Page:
In addition to playing a key role in L'Oreal, Andre Bettencourt later served as a government minister under president Charles de Gaulle.
 
Inheriting the L'Oreal fortune from her father in 1957, Liliane Bettencourt chose not to be directly involved in running it.
 
Bettencourt long enjoyed the company of artists, and her Bettencourt-Schueller foundation funded a range of films and art projects over the years, in addition to medical research and literacy projects.
 
L'Oreal is one of the world's biggest cosmetics group with nearly 90,000 employees in 140 countries and sales of 25.84 billion euros in 2016.
 
In addition to the L'Oreal Paris and Maybelline New York mass-market brands, the group also markets luxury cosmetics under brands such as Lancome, Ralph Lauren and Giorgio Armani.
 
L'Oreal also owns The Body Shop.

OBITUARY

French billionaire Serge Dassault dies aged 93

One of France's richest men, Serge Dassault, died on Monday after suffering a suspected heart attack, his family said. He was 93.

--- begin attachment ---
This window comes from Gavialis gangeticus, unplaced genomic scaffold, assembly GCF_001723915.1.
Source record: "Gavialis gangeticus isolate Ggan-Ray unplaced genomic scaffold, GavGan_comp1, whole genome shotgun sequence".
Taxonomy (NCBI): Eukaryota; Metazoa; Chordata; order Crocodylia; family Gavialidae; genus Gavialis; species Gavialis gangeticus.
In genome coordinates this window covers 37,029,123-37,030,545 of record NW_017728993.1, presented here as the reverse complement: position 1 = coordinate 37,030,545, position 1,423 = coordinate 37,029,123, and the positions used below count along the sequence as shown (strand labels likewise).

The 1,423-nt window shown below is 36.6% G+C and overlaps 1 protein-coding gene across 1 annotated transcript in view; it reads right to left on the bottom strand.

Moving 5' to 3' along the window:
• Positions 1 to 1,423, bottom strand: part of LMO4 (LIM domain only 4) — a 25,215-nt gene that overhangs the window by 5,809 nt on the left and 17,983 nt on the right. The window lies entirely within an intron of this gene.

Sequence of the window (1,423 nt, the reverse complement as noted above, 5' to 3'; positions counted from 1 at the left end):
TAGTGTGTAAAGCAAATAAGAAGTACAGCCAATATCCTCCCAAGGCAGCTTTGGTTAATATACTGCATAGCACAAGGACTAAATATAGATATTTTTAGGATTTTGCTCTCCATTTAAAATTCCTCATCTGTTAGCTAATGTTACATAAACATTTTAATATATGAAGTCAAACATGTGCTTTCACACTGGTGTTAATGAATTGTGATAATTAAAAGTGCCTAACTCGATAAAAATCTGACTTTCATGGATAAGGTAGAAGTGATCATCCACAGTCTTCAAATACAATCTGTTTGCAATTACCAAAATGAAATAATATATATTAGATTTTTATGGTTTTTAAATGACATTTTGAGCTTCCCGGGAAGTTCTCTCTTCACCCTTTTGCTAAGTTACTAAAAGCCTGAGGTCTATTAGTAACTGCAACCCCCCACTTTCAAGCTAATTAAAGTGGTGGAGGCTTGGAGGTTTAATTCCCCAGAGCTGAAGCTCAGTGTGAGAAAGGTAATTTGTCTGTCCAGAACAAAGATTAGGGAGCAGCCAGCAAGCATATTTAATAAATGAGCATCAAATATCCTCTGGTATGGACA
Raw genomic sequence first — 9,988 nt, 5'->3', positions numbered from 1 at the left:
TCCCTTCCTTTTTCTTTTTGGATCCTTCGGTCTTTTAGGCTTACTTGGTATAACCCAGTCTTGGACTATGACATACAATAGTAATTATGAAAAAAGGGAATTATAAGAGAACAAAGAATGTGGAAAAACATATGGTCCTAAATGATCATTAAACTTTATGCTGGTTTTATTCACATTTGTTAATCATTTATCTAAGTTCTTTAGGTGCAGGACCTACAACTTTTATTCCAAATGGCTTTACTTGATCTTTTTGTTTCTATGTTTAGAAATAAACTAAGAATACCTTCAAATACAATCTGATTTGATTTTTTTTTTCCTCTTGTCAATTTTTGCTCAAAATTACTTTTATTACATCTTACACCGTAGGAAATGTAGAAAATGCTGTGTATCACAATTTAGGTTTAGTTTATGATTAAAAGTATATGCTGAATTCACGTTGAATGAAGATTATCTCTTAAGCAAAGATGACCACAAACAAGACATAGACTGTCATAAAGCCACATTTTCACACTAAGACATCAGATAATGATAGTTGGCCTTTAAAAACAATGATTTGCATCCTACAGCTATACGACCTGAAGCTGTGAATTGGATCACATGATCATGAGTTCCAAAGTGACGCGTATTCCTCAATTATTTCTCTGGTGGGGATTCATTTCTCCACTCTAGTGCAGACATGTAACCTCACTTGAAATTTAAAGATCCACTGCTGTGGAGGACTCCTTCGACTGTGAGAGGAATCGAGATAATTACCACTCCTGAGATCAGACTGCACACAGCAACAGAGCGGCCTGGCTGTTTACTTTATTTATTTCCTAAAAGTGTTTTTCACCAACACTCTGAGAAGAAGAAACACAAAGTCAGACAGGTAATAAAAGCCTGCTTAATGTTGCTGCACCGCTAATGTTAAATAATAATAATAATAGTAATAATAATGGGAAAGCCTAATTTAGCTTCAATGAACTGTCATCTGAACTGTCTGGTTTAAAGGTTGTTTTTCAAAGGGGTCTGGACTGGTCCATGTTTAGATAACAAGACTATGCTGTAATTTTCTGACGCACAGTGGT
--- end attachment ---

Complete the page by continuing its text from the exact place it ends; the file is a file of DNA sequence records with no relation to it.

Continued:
French billionaire Serge Dassault dies aged 93
Serge Dassault. Photo: AFP
Dassault, head of aviation, media and software giant Dassault Group, was a titan of the French business world who served as a right-wing senator and a scandal-plagued mayor of a town south of the capital.
   
France's third wealthiest person in 2016 — with a net worth estimated by Forbes magazine at $14.8 billion (12.7 billion euros) — died in his Paris office on the Champs-Elysees on Monday afternoon, his family said.
   
Dassault is best known as the principal stakeholder of Dassault Aviation, which has made a series of famed French planes, including the Falcon business jet, the Mirage fighter and the country's most cutting-edge military jet, the Rafale.